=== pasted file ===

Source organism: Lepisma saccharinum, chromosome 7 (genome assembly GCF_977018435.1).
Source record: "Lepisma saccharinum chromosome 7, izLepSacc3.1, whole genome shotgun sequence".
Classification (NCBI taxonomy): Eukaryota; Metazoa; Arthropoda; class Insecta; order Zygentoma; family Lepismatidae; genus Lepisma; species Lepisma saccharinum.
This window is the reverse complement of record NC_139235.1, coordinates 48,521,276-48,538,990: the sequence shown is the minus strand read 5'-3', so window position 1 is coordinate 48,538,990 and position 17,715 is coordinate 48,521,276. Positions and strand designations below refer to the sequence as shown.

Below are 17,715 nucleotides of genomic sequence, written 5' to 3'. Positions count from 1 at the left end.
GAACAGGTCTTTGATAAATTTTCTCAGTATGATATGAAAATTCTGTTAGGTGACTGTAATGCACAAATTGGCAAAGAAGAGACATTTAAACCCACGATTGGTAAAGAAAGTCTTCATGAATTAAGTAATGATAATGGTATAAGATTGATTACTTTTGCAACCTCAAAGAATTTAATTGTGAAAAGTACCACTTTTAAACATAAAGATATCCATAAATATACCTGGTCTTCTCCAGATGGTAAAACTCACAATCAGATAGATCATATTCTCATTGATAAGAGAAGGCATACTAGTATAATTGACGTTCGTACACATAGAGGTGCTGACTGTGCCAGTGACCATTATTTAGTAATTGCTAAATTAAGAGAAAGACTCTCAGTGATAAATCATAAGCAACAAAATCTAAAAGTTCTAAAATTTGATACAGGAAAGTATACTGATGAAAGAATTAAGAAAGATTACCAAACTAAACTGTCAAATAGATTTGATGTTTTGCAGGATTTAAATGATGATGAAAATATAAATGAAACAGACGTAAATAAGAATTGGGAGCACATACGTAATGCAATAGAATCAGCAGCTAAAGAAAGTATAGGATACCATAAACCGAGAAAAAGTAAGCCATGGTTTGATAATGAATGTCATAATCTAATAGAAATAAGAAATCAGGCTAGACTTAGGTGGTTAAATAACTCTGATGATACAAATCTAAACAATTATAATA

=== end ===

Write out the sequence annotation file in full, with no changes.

Source organism: Lepisma saccharinum, chromosome 7 (genome assembly GCF_977018435.1).
Source record: "Lepisma saccharinum chromosome 7, izLepSacc3.1, whole genome shotgun sequence".
Classification (NCBI taxonomy): Eukaryota; Metazoa; Arthropoda; class Insecta; order Zygentoma; family Lepismatidae; genus Lepisma; species Lepisma saccharinum.
This window is the reverse complement of record NC_139235.1, coordinates 48,521,276-48,538,990: the sequence shown is the minus strand read 5'-3', so window position 1 is coordinate 48,538,990 and position 17,715 is coordinate 48,521,276. Positions and strand designations below refer to the sequence as shown.

Below are 17,715 nucleotides of genomic sequence, written 5' to 3'. Positions count from 1 at the left end.
GAACAGGTCTTTGATAAATTTTCTCAGTATGATATGAAAATTCTGTTAGGTGACTGTAATGCACAAATTGGCAAAGAAGAGACATTTAAACCCACGATTGGTAAAGAAAGTCTTCATGAATTAAGTAATGATAATGGTATAAGATTGATTACTTTTGCAACCTCAAAGAATTTAATTGTGAAAAGTACCACTTTTAAACATAAAGATATCCATAAATATACCTGGTCTTCTCCAGATGGTAAAACTCACAATCAGATAGATCATATTCTCATTGATAAGAGAAGGCATACTAGTATAATTGACGTTCGTACACATAGAGGTGCTGACTGTGCCAGTGACCATTATTTAGTAATTGCTAAATTAAGAGAAAGACTCTCAGTGATAAATCATAAGCAACAAAATCTAAAAGTTCTAAAATTTGATACAGGAAAGTATACTGATGAAAGAATTAAGAAAGATTACCAAACTAAACTGTCAAATAGATTTGATGTTTTGCAGGATTTAAATGATGATGAAAATATAAATGAAACAGACGTAAATAAGAATTGGGAGCACATACGTAATGCAATAGAATCAGCAGCTAAAGAAAGTATAGGATACCATAAACCGAGAAAAAGTAAGCCATGGTTTGATAATGAATGTCATAATCTAATAGAAATAAGAAATCAGGCTAGACTTAGGTGGTTAAATAACTCTGATGATACAAATCTAAACAATTATAATA